Sister’s Secrecy: Arcanum Bloodlines is definitely a “try before you buy” kind of HOG
Sister’s Secrecy: Arcanum Bloodlines tells the story of Belle and Ariel, a pair of identical twin sisters that are orphaned in childhood and have always shared more than the average twin-bond. There’s something special about Belle, as dark visions of the twins’ supposed past has haunted her entire life. When Belle goes missing at the hands of cultists using dark magic, it will be up to you as Ariel to track down your sister before she is lost to the darkness forever.
What starts as a fairly standard hidden object setup – the family member in distress that you must save – quickly turns into something completely over the top as you’ll encounter ghosts, talking dragons, fairies and more. This jump to a land of complete make-believe is a quick one, and the change in theme is incredibly jarring.
Gameplay itself sees you using standard tools to complete your actions, leaving the magic to mostly remain in the background. That being said, you will sometimes interact with enchanted or magical items that require precise clicking to control. Unfortunately, the game’s many click-recognition issues often work against you in that department.
The majority of your time in the game will be spent backtracking through groups of isolated environments, repeatedly completing hidden object scenes to find key items. These scenes are incredibly dark, but most items are relatively easy to find. The hint meter recharges quickly on the game’s easiest difficulty setting, but if you ever get tired of searching through junk-piles altogether, you can also swap modes into match-three play to “find” items as well. This match-three play takes longer than simply waiting for the hint meter to recharge normally, regardless of your skill with such games, as you’ll need to move symbols to the bottom of the screen (something that’s easier said than done).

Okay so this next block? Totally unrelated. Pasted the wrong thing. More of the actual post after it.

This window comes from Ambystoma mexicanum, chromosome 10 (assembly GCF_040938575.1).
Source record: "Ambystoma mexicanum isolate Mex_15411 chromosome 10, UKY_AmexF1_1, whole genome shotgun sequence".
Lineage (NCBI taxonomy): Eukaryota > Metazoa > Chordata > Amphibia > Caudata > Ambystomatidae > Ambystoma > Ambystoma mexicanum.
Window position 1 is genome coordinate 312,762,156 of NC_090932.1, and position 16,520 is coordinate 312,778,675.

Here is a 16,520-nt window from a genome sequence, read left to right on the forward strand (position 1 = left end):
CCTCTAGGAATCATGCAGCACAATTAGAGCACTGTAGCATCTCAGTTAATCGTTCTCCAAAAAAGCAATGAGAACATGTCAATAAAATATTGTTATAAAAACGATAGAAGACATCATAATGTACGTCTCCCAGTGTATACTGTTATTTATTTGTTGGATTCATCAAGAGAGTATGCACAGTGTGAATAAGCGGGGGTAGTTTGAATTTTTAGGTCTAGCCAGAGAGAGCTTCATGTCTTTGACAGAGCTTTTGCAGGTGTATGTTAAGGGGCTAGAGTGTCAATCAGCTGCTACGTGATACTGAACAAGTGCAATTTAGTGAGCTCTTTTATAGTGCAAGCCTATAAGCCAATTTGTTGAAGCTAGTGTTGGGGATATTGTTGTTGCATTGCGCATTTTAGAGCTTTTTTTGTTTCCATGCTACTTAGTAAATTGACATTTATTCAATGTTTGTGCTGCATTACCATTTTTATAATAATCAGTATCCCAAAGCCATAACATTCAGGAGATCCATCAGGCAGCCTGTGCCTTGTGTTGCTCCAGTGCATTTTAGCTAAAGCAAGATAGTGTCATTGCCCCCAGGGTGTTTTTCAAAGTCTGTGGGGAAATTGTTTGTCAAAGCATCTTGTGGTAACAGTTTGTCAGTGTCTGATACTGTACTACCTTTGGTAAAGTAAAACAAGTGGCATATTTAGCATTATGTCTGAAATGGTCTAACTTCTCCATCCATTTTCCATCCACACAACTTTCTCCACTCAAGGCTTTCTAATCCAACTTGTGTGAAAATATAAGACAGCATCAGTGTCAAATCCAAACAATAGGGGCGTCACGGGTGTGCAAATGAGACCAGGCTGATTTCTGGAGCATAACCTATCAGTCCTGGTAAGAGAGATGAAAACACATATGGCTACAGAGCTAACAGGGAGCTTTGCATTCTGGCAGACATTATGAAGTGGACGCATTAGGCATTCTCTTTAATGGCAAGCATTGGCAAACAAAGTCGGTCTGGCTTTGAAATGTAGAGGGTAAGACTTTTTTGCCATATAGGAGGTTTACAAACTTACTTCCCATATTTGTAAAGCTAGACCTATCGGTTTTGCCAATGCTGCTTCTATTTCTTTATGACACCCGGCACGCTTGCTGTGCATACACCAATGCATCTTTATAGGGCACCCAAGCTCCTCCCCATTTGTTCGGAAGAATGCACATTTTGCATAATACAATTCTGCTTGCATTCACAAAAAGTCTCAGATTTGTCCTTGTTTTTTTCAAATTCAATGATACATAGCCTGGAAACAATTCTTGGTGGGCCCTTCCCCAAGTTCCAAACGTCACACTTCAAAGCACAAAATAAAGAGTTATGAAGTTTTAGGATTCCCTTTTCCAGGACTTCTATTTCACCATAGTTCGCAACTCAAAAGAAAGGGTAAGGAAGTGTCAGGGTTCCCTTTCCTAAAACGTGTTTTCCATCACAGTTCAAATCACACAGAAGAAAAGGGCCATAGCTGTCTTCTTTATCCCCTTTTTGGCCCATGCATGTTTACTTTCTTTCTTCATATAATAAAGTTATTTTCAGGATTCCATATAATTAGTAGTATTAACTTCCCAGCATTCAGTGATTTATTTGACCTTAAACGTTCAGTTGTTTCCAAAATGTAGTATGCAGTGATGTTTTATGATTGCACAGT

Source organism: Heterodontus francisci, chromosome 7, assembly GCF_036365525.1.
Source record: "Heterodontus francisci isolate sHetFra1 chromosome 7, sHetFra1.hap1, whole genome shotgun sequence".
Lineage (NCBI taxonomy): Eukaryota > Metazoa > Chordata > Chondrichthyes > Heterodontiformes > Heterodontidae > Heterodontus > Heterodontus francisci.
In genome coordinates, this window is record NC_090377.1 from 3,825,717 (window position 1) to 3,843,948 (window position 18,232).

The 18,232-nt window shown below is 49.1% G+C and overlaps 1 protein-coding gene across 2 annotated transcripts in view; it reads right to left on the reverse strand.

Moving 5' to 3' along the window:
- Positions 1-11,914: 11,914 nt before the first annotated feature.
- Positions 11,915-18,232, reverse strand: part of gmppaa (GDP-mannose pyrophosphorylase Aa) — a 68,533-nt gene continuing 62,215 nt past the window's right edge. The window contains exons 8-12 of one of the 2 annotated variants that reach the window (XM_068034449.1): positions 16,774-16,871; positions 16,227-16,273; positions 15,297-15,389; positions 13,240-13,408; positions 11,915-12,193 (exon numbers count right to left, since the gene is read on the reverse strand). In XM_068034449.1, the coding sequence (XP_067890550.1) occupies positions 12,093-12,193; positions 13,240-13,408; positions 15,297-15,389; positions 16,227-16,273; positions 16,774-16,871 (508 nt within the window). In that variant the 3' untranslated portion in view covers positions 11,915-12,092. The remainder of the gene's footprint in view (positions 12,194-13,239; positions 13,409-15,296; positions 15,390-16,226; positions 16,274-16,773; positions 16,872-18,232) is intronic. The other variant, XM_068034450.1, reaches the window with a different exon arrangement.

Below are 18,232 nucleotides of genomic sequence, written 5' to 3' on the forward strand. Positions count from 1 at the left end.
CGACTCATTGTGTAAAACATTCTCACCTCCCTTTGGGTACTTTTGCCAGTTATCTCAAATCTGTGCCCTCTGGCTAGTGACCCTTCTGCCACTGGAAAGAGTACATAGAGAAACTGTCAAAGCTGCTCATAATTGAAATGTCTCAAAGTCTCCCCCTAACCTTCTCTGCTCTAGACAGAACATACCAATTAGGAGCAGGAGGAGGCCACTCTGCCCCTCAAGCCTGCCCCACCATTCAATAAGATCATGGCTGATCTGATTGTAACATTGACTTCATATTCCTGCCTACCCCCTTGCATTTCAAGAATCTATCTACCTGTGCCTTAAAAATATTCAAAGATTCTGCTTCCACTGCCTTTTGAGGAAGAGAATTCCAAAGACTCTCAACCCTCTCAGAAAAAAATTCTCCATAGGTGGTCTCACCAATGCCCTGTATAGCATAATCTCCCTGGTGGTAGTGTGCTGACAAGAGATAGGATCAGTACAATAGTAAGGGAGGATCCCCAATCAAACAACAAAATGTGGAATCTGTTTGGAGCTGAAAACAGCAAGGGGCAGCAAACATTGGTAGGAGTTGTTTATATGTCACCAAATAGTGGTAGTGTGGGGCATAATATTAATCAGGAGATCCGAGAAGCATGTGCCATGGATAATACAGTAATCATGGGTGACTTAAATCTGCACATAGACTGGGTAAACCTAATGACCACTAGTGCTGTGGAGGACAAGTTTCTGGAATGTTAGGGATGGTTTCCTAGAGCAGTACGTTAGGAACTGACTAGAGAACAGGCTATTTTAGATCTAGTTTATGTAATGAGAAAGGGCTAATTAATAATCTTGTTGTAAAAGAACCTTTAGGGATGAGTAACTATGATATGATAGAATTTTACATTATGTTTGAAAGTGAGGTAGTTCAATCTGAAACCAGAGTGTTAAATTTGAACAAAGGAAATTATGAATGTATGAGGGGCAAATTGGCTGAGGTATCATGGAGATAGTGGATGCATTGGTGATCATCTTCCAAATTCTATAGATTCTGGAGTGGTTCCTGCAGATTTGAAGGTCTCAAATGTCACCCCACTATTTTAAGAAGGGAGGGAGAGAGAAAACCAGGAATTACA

The game’s puzzles are clichéd options like tile sliding, ring rotation and jigsaw puzzles, which are altogether lackluster and bring back more of the click problems, as interacting with items will often present text windows stating that you’re not allowed to complete said action even though you are, in fact, supposed to. It’s then up to you to go through trial and error to place your cursor on just the right spot to prove to yourself that you’re not crazy.
Adding insult to injury, it’s easy to accidentally click outside of the puzzle area, closing the puzzle screen and resetting your progress.
The game’s problems notwithstanding, Sister’s Secrecy does have some nice graphical theming and contains many environments with skewed shapes, twinkles of light and so on, adding to the feeling of being in a land of magic. It’s simply odd that this all comes after just taking a ride on a train, as though this land of fantasy really exists and is just hidden away deep in a forest (something that’s hard to believe).
Ultimately, the over-the-top storyline in Sister’s Secrecy: Arcanum Bloodlines adds to the feeling that these are gameplay elements from a multitude of different games mixed into one, and the laughable dialog and cutscene voice-overs do little to help with that “rushed” feeling. Inventory management is problematic, as you’ll usually have a dozen or so items to interact with at once, and the game’s many technical issues add frustration to an experience that was already flawed. If nothing else, this is one experience that needs to be tried for free before investing money in permanently.